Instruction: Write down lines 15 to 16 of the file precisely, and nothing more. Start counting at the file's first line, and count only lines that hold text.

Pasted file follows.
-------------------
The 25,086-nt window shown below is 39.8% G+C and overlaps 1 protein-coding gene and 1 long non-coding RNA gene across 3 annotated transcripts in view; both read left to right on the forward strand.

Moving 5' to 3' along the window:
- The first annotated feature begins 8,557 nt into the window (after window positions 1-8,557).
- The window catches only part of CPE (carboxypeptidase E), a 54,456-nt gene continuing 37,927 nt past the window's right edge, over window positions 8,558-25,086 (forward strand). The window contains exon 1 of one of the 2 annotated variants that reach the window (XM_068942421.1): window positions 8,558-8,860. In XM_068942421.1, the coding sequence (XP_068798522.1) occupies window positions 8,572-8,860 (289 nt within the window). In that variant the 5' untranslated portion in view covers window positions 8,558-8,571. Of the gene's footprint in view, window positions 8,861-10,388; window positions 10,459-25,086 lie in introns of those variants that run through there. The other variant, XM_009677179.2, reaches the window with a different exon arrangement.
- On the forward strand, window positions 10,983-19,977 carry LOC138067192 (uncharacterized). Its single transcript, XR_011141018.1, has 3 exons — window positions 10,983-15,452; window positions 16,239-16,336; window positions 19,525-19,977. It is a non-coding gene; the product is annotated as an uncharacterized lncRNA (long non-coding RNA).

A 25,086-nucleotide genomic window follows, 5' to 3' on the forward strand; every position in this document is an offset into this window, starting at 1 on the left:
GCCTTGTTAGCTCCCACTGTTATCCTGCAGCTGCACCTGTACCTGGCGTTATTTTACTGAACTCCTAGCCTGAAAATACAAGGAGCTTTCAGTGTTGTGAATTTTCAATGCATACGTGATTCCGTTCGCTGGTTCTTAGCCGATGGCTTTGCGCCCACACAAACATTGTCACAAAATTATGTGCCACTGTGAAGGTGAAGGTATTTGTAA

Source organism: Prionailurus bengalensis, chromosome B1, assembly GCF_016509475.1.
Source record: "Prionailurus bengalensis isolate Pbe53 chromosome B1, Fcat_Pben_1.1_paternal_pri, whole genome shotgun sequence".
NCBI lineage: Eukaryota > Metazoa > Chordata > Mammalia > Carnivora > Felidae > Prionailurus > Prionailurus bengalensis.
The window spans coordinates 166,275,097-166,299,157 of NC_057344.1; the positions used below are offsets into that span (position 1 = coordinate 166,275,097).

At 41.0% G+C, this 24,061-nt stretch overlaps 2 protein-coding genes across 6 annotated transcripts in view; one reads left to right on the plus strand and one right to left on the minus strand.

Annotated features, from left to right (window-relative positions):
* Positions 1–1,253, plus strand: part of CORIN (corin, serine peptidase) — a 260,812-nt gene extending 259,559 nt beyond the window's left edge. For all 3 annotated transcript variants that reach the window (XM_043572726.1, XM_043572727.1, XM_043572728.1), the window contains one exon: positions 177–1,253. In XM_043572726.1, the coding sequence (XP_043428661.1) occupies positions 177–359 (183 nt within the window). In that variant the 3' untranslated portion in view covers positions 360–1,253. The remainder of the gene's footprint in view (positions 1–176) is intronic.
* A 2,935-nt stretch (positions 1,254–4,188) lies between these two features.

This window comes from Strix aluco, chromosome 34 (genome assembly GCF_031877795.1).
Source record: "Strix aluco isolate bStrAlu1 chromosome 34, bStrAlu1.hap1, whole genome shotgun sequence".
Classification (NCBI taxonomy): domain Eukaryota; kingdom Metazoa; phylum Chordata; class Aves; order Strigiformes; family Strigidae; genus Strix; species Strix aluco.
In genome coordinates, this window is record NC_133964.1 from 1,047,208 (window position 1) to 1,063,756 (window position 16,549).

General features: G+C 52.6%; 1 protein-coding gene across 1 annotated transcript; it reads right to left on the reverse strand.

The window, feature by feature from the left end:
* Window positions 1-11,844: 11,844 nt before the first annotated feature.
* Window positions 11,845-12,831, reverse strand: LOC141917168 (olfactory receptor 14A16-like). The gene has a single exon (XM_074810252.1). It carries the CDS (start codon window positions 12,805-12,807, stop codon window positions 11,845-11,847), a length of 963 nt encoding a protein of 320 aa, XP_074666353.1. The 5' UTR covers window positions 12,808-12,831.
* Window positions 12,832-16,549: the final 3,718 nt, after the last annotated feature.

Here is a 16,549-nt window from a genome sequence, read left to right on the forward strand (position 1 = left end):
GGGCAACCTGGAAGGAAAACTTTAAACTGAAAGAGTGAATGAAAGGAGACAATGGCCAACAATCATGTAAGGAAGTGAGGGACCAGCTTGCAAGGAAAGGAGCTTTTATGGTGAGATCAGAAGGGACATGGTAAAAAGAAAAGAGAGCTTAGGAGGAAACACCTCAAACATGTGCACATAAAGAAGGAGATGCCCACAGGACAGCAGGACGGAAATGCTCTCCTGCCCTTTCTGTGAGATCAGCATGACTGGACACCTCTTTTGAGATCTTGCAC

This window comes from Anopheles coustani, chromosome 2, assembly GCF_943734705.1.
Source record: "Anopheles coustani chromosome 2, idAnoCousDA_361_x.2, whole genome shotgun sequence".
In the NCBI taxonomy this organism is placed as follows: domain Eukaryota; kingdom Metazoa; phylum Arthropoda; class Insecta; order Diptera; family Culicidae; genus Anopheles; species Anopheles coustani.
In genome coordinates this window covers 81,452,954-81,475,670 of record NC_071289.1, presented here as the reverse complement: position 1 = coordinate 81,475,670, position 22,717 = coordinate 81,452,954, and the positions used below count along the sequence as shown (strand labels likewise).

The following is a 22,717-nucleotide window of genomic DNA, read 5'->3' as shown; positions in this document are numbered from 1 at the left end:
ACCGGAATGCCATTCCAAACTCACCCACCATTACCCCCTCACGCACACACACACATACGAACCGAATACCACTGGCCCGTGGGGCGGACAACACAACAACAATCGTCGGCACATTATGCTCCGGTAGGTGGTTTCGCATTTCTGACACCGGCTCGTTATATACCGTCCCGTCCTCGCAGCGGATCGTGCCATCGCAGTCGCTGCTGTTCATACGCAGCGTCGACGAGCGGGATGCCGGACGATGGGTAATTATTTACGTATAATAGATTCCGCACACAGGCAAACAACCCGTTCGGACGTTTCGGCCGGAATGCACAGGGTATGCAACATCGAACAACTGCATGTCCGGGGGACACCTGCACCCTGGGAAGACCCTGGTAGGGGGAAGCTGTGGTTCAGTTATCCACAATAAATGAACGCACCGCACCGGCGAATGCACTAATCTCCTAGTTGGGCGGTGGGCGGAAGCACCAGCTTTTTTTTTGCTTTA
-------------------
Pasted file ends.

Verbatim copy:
* A 2,935-nt stretch (positions 1,254–4,188) lies between these two features.

This window comes from Strix aluco, chromosome 34 (genome assembly GCF_031877795.1).